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Passage of FOI bill will foster progress – Olojede

Posted by By OLA AGBAJE on 2008/07/30 | Views: 1604 |

Passage of FOI bill will foster progress – Olojede


Contrary to the insinuation that only journalists would benefit from the passage of the Freedom of Information Bill (FOI), it will accelerate social progress in the country.

Contrary to the insinuation that only journalists would benefit from the passage of the Freedom of Information Bill (FOI), it will accelerate social progress in the country.
This was the verdict of the group of experts’ panel during this year AELEX annual lecture held in Lagos.

The lecture, fourth in the series under the topic "Freedom of Information: Balancing the public’s right to know against the individual’s right to privacy," was delivered by the renowned international journalist and Pulitzer award winner, Dele Olojede.

Delivering his lecture which he titled: ‘Let there be light: Public Access to Information in a Struggling Democracy," the guest lecturer said the passage of Freedom of Information Bill could serve as effective weapon in struggle for the creation of open society and for clean and accountable government.
He faulted the continued delay in the passage of the bill, which he described as a deliberate attempt at keeping the people in the dark as exemplified by the incoherent and illogical opposition to the bill.

Olojede noted that the Nigerian people prefer conducting their affairs in openness with great aversion for darkness while singling out political arena and governance as the only area where darkness reign supreme.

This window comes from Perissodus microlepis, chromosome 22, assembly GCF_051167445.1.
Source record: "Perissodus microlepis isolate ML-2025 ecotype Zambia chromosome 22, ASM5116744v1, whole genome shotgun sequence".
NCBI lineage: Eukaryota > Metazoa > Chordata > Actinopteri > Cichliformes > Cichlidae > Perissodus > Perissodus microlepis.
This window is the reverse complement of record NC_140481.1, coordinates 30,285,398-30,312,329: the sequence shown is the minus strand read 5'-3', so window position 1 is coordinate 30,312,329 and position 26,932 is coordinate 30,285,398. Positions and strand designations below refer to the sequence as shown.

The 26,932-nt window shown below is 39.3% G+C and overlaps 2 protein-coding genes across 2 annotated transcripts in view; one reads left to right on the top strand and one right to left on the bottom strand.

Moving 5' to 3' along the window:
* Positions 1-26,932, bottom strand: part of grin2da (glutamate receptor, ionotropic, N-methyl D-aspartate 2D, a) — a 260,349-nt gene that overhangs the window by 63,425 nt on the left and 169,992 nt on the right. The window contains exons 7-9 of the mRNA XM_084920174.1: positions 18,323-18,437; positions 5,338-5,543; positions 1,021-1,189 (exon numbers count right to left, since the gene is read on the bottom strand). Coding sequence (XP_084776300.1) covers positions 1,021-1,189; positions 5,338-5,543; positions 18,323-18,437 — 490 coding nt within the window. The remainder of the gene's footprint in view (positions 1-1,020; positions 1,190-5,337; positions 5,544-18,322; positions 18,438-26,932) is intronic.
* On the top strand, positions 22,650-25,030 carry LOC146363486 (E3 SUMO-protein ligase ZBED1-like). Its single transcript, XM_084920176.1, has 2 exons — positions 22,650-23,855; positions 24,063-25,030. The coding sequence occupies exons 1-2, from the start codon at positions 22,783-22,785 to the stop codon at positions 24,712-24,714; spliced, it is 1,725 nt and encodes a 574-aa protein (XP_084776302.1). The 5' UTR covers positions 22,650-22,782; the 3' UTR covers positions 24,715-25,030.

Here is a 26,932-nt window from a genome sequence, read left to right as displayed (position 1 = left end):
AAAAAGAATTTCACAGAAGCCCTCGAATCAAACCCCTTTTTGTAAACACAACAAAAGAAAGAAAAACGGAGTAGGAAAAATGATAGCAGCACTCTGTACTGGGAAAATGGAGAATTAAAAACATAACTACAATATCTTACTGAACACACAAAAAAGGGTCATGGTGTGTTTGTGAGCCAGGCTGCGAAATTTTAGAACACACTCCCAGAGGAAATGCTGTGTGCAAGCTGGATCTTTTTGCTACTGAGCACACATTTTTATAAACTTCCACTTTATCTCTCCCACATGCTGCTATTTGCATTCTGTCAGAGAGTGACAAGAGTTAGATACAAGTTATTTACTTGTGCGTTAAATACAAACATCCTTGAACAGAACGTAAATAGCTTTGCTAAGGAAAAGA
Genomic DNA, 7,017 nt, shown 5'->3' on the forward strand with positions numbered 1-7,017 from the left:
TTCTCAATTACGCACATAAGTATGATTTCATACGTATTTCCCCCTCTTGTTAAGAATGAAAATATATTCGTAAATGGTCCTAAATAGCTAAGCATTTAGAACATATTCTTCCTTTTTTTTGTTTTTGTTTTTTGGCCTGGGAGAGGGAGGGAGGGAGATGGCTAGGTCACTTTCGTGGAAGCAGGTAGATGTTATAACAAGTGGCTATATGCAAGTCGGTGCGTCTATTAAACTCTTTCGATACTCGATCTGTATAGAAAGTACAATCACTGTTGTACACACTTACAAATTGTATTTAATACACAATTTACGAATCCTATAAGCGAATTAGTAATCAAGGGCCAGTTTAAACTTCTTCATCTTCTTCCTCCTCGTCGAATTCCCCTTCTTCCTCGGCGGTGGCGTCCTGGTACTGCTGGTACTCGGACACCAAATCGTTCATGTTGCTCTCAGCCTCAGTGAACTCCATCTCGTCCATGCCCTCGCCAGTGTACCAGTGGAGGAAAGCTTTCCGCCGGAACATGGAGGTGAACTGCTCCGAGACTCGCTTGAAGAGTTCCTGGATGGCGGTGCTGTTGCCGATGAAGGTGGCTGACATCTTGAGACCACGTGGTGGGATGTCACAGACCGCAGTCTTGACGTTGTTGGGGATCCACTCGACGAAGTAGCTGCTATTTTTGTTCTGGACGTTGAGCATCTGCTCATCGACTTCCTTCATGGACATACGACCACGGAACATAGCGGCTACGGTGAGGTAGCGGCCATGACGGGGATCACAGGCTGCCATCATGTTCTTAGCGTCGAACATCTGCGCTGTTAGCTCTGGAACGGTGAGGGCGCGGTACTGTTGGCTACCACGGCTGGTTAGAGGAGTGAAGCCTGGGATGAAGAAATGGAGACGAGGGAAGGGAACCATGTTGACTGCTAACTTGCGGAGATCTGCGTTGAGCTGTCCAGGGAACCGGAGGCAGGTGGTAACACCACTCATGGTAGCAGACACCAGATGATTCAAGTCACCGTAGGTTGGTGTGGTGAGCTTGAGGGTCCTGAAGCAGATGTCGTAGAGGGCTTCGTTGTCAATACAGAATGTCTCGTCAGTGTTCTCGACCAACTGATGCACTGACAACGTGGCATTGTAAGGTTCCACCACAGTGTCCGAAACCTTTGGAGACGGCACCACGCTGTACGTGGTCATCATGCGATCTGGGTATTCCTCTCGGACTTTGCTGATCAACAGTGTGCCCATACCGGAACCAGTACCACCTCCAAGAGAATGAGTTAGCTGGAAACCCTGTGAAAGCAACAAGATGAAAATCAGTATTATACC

"We have usually preferred to conduct our affairs in the open, in broad daylight. Every significant marker of our existence-births, weddings, deaths – all unfold in extravagant openness.
"Except of course in our modern politics. Here, we exist almost entirely in an area of darkness, where any demand to share information is treated great suspicion, and our political class regards itself as largely as unaccountable to the public," he said.

The ace journalist regretted that, "public business goes on largely behind closed-doors, and the sharing of the most elementary information is viewed with horror.
Even the President’s health is seen as government secret, leading to wild rumours and dark prophesies about the leader of the country. The 140 million people to run their affairs is deemed to be none of their business," he said.

While noting that the fear of those who are blocking the passage of the bill was unfounded, Olojede stressed that the FOI Act seeks to let the people know how the sausage of government is made. "Every citizen will have the right to access public records, such as contracts, budget provisions, legislative votes rules and regulations and other government decisions," he declared.
Debunking the insinuation that the passage of the bill may lead to invasion of privacy of individuals, the guest lecturer said: "The draft law carefully balances the public’s rights to know with the exigencies of governance."
In his intervention at the occasion, former Managing Director of Daily Time and the Managing Director of Tams Communication Dr Yemi Ogunbiyi pointed out that the FOI bill is not a law for journalists but for the entire society.

Professor Oyelowo Oyewo of the University of Lagos while also acceding to the view that the bill is for the over-all interest of the society, he noted that personal information should be exempted unless it is in the public interest.
The chairman of the occasion and Editor-in-Chief of ThisDay newspapers, Nduka Obaigbena also interjected that the FOI bill passage is crucial to the deepening of democracy ethos in the country while he also insisted that journalists should conform to high ethical standard in the discharge of the constitutional duties.

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